I'm currently sitting at the West Cornish Pasty Co. waiting for my large traditional pasty and my beer. After dinner I'll walk around Covent Garden for awhile and then head over to the New London Theater on Drury Lane to see War Horses which I'm very excited about. Mrs. J raved about it after her trip to London. I'm sure Ann can remember her demanding that we look through the show's program.
As I type this there is a performer nearby who is apparently putting on some kind of show that involves Pink's "Get the Party Started" and a leaf blower. Hm...
Today in my class I had to give a presentation of a problem. I wasn't 100% sure of my answer (Intuitively I was, but I hadn't quite proved it... Or so I felt). I ended up having it right and aside from my bad handwriting on the white board I was pleased with the presentation, especially considering that I hadn't really prepared for the presentation itself.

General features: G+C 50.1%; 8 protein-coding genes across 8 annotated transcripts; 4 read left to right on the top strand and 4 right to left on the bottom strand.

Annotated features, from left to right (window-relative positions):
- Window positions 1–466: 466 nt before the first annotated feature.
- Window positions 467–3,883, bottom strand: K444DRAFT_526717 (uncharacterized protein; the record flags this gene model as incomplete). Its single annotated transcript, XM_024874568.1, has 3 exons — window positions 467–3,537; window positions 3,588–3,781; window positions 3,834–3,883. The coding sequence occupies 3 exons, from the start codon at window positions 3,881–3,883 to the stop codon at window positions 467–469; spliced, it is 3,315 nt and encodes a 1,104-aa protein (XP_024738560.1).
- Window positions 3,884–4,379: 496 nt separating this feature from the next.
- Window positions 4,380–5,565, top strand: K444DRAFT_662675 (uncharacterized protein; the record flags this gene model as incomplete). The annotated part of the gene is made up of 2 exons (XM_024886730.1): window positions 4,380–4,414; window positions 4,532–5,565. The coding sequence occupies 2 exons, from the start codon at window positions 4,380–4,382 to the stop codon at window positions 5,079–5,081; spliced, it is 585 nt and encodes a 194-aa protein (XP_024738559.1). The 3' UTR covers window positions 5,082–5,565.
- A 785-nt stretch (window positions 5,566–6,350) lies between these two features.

The problem is actually pretty simple. Basically you have a bunch of voters (Say an infinite amount to make it easy) and they're uniformly distributed along a spectrum (For instance pure conserative is 1 and pure liberal is 0). With the infinite voters spanning 0 to 1 you just have a number line of voters. So where on this line would the candidates for office fall? If there are two what you find is that no matter where they begin, they'll end up at the middle.
Side note: This lady beside me just yelled at the waitress because they didn't have something her family wanted. "I'm trying to feed children, not give them half a meal!" The kids are like 15... They'll survive.
So back to the model. The more interesting question is what happens with three candidates. And the answer is effectively: who knows? There will again be pressure toward the middle, though in a possibly much more complicated way, but the state with all three at the center (or any one point) won't be stable. I think there would be an equilibrium with 4 candidates but I haven't actually given that any thought. Obviously, this model fails to account for a number of key features of most elections. Voters aren't uniformly distributed, elections aren't generally one dimensional, and participation is rarely 100%. Regardless, it is a very interesting model.
I promise to try to keep the boring economics to a minimum on this blog.
Now if you'll excuse me, I have a pasty to devour.